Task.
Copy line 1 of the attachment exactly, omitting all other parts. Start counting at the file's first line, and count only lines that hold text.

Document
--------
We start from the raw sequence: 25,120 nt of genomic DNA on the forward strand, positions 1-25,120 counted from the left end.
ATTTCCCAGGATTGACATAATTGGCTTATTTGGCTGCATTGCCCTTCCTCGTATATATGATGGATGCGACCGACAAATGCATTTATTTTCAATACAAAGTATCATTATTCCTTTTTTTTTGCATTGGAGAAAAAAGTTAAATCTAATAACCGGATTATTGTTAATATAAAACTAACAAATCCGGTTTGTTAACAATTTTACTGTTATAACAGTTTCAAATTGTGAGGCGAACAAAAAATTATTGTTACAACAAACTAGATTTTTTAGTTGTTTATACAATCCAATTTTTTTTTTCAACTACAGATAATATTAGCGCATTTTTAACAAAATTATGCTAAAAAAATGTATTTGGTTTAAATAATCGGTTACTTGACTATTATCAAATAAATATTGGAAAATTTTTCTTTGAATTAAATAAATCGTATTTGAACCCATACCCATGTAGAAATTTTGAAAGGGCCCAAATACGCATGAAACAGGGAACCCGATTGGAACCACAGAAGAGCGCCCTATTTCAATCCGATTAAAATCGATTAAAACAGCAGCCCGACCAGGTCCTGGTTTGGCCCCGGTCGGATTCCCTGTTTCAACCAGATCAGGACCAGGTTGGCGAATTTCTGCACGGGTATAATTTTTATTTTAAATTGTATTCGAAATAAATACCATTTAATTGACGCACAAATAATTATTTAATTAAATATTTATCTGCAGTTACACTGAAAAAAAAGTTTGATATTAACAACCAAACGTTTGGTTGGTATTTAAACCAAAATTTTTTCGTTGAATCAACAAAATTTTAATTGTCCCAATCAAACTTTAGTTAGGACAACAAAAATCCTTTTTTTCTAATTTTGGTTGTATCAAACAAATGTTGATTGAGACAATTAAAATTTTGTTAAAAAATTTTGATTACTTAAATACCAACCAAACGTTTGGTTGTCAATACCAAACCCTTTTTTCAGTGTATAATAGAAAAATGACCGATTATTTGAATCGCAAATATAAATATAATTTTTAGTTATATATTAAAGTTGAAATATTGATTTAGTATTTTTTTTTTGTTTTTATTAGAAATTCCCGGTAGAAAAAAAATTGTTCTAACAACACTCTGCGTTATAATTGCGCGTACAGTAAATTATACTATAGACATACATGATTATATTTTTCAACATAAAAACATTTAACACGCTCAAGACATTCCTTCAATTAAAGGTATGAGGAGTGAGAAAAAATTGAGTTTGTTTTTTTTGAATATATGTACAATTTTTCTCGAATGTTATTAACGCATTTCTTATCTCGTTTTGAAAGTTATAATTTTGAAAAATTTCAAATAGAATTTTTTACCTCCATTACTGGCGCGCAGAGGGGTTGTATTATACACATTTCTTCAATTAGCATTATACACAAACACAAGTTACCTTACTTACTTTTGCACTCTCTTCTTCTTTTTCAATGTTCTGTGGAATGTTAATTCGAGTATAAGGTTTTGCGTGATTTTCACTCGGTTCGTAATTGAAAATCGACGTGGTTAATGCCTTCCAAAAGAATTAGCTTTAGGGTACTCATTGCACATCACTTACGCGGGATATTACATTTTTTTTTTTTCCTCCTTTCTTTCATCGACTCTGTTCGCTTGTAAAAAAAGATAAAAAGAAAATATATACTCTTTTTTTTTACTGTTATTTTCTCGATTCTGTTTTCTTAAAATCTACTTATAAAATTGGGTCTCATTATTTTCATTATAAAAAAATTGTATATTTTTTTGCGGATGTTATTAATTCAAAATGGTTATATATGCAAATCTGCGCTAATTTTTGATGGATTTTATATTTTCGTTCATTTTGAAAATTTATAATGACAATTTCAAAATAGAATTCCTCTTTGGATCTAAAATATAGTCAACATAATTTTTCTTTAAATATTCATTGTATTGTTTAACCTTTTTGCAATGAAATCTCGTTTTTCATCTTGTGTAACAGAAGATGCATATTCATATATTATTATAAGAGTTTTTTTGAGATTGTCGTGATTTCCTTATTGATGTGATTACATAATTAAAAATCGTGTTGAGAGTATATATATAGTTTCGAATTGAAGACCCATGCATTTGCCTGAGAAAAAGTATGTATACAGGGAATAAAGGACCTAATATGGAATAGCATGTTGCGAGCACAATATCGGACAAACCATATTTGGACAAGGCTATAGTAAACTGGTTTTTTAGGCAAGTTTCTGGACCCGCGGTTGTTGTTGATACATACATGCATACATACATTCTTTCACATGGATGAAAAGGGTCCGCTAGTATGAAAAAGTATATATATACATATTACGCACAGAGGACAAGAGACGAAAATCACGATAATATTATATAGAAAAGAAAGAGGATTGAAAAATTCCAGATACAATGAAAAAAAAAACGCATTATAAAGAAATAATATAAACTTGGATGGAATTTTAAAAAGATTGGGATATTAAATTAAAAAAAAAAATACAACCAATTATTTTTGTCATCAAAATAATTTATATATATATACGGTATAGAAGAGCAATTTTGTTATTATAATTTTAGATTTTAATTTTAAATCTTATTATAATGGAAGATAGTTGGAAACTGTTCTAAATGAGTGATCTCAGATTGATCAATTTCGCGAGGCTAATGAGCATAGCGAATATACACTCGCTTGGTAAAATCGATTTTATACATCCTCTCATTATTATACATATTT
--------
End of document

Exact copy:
We start from the raw sequence: 25,120 nt of genomic DNA on the forward strand, positions 1-25,120 counted from the left end.